8) Fly early in the morning or late at night
We’ve all probably heard the term “red eye flight” which is referring to late-night travel. These flights are typically cheaper because people prefer not to get to their destination with “red eyes”. I’ve found an even cheaper option can be leaving super early in the morning because less people want to get on a plane at 5am etc. The disadvantage is of course inconvenience and lack of sleep but if it is significantly cheaper then this strategy can be well worth it.
9) Compare prices directly on airline websites
Sometimes going directly to the airline website can yield a significant discount for getting the cheapest international flights. The reason for this is that the airline cuts out the middle man who wants a commission and so they can afford to give bigger discounts directly on their site. You have to watch out for the browser history thing explained in point 5 but otherwise I’ve had great success going direct to the source.
10) Be flexible with your return date and do your research
Similar to point 1 where the day of the week makes a difference the time of month or year can also make a huge difference. E.g If you’re flying at the busiest time of year for a certain destination then you’re probably going to be paying more for your plane tickets. What I do is look at the general dates I am going to fly and then try different days or weeks to get a cheaper flight. A Wednesday on the following week from when I thought to travel may be much cheaper than the previous Wednesday. Sometimes public holidays like New Years or Christmas can be super cheap but you have to see if you’re prepared to fly on those days.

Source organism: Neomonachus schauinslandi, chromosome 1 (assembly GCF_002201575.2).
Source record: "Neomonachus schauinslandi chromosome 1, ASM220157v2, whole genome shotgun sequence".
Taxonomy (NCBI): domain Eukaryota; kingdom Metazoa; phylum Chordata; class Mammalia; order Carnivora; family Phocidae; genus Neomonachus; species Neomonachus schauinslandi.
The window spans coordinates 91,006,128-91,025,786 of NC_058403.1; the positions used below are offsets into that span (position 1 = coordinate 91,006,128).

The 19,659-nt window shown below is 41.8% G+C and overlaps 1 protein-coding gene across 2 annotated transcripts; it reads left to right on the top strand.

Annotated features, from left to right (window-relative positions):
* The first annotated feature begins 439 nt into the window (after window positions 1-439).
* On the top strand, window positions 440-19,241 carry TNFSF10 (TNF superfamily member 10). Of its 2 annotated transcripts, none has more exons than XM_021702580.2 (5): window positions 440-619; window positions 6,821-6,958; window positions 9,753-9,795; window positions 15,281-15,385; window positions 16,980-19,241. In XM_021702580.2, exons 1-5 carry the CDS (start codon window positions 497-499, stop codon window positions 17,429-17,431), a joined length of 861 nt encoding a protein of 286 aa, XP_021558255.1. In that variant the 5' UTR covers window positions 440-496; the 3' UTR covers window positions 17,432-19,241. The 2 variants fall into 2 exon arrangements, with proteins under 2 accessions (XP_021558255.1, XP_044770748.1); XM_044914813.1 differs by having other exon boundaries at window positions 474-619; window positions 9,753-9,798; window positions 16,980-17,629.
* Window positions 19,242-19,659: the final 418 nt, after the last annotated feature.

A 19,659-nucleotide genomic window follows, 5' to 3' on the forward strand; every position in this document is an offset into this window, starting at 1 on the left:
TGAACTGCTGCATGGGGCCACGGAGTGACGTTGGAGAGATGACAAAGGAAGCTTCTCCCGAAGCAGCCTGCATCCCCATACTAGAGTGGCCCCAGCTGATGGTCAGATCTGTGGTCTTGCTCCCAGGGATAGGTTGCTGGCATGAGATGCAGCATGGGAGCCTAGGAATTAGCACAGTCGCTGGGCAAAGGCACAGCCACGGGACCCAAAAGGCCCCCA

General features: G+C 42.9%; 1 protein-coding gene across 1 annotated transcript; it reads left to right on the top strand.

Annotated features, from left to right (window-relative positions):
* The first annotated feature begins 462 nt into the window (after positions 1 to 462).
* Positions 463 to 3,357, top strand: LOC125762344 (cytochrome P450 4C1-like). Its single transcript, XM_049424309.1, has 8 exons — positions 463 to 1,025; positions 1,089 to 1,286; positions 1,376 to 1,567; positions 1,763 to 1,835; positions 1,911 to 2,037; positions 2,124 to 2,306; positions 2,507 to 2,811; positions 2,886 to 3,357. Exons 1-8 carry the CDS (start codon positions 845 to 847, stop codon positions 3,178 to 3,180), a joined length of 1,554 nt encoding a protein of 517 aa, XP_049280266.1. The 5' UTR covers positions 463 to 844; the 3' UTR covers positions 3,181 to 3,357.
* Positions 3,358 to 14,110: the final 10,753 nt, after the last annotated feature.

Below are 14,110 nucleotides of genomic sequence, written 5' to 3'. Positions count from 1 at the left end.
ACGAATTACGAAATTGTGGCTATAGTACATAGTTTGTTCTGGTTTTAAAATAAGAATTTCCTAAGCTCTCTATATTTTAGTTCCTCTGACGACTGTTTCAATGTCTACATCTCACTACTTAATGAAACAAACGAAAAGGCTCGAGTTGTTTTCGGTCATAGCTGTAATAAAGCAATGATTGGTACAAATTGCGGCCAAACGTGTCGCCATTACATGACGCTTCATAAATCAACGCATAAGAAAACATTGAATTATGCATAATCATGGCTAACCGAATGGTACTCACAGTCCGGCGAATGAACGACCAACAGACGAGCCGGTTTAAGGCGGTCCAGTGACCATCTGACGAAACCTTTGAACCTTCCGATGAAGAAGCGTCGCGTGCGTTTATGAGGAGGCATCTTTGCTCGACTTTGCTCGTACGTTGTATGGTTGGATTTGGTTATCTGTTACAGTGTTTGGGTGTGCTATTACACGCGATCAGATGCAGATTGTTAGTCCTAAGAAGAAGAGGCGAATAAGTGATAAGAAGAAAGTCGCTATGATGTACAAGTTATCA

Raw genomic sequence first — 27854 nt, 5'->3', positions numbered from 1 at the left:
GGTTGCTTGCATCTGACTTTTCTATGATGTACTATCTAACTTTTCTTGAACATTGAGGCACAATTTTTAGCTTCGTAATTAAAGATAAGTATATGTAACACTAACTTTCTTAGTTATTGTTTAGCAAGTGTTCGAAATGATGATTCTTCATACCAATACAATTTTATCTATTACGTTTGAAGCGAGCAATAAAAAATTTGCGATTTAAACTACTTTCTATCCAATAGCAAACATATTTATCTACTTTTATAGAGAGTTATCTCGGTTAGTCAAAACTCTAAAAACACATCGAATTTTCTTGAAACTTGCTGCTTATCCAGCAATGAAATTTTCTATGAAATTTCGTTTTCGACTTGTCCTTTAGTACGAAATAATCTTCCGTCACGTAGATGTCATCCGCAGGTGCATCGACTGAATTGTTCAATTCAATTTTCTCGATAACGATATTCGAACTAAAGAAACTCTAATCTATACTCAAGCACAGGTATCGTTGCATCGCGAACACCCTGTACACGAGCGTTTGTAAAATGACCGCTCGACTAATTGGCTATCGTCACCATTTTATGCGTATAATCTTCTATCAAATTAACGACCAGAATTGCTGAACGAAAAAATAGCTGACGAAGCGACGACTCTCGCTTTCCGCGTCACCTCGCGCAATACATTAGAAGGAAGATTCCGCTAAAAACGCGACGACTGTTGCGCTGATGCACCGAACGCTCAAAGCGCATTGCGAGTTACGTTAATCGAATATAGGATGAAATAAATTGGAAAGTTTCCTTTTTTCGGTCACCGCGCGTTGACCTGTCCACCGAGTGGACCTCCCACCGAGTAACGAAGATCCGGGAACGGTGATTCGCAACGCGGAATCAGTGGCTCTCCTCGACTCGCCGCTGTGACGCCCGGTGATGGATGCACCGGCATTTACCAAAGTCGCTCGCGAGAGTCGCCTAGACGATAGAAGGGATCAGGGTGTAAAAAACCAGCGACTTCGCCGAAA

11) Get an around the world ticket
Around the world tickets can be great especially if you have lots of time like 2 months or more. If you use one of the big airline alliances such as my favorite the Star Alliance then it is also an opportunity to rack up a lot of miles since all their carriers miles crossover.
Around the world flights surely can be cheaper than getting a bunch of round trip flights and the amount of adventures to be had can be mind boggling!
12) Shop one passenger at a time
Last but definitely not least, when you’re traveling with two or more people, try shopping one traveler at a time. You might be wondering why or saying that’s inconvenient. The reason is that airlines require that when more than one flight is sold at a time then all tickets need to be the same price. E.g if you book a flight for two people and there is one ticket at $400 but lots of tickets at $600, you will be charged $600 for each ticket. So booking the cheaper flight separately means that in this example you would save $200 just for entering your credit card details twice.